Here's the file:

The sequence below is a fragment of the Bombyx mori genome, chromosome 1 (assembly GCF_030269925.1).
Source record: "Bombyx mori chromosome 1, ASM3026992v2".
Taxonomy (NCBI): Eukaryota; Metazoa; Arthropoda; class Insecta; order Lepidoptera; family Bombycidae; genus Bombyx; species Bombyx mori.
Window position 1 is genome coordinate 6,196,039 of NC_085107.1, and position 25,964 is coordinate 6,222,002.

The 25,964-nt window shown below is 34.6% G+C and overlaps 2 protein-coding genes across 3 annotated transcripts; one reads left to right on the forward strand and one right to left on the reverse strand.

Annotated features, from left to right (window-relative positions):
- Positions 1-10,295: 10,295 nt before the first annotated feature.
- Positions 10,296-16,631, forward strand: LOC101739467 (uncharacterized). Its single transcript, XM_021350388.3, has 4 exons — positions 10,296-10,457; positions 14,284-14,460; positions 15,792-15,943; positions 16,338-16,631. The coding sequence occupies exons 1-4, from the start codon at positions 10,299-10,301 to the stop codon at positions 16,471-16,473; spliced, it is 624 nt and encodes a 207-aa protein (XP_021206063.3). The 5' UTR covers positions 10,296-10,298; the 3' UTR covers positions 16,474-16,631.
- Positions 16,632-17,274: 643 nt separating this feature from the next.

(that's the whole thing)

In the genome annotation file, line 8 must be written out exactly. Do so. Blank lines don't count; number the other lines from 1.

- Positions 10,296-16,631, forward strand: LOC101739467 (uncharacterized). Its single transcript, XM_021350388.3, has 4 exons — positions 10,296-10,457; positions 14,284-14,460; positions 15,792-15,943; positions 16,338-16,631. The coding sequence occupies exons 1-4, from the start codon at positions 10,299-10,301 to the stop codon at positions 16,471-16,473; spliced, it is 624 nt and encodes a 207-aa protein (XP_021206063.3). The 5' UTR covers positions 10,296-10,298; the 3' UTR covers positions 16,474-16,631.